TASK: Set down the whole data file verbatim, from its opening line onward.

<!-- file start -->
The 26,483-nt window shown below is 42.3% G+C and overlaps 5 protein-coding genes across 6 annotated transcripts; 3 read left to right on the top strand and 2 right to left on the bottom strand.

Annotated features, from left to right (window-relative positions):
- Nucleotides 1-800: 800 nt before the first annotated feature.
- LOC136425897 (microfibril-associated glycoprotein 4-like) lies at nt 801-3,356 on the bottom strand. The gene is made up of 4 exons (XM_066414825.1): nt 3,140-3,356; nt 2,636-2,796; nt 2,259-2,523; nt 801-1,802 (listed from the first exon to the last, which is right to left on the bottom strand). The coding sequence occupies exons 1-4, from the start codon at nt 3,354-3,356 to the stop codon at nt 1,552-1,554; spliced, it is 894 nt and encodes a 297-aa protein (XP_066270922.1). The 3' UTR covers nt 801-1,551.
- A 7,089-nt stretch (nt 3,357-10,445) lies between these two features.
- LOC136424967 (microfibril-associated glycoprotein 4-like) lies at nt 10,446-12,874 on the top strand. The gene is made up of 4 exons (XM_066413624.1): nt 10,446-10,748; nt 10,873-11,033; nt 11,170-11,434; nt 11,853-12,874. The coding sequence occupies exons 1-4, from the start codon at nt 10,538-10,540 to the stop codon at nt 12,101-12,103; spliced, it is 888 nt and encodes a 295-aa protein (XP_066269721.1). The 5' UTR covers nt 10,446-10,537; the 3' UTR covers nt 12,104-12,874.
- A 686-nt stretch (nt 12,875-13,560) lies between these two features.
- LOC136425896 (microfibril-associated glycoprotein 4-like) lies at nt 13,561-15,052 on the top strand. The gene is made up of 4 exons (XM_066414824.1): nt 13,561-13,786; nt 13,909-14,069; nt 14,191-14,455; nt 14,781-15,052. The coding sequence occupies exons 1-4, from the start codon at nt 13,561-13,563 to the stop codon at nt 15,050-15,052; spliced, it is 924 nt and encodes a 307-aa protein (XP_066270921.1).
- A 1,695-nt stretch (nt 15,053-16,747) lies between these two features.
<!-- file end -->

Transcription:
The 26,483-nt window shown below is 42.3% G+C and overlaps 5 protein-coding genes across 6 annotated transcripts; 3 read left to right on the top strand and 2 right to left on the bottom strand.

Annotated features, from left to right (window-relative positions):
- Nucleotides 1-800: 800 nt before the first annotated feature.
- LOC136425897 (microfibril-associated glycoprotein 4-like) lies at nt 801-3,356 on the bottom strand. The gene is made up of 4 exons (XM_066414825.1): nt 3,140-3,356; nt 2,636-2,796; nt 2,259-2,523; nt 801-1,802 (listed from the first exon to the last, which is right to left on the bottom strand). The coding sequence occupies exons 1-4, from the start codon at nt 3,354-3,356 to the stop codon at nt 1,552-1,554; spliced, it is 894 nt and encodes a 297-aa protein (XP_066270922.1). The 3' UTR covers nt 801-1,551.
- A 7,089-nt stretch (nt 3,357-10,445) lies between these two features.
- LOC136424967 (microfibril-associated glycoprotein 4-like) lies at nt 10,446-12,874 on the top strand. The gene is made up of 4 exons (XM_066413624.1): nt 10,446-10,748; nt 10,873-11,033; nt 11,170-11,434; nt 11,853-12,874. The coding sequence occupies exons 1-4, from the start codon at nt 10,538-10,540 to the stop codon at nt 12,101-12,103; spliced, it is 888 nt and encodes a 295-aa protein (XP_066269721.1). The 5' UTR covers nt 10,446-10,537; the 3' UTR covers nt 12,104-12,874.
- A 686-nt stretch (nt 12,875-13,560) lies between these two features.
- LOC136425896 (microfibril-associated glycoprotein 4-like) lies at nt 13,561-15,052 on the top strand. The gene is made up of 4 exons (XM_066414824.1): nt 13,561-13,786; nt 13,909-14,069; nt 14,191-14,455; nt 14,781-15,052. The coding sequence occupies exons 1-4, from the start codon at nt 13,561-13,563 to the stop codon at nt 15,050-15,052; spliced, it is 924 nt and encodes a 307-aa protein (XP_066270921.1).
- A 1,695-nt stretch (nt 15,053-16,747) lies between these two features.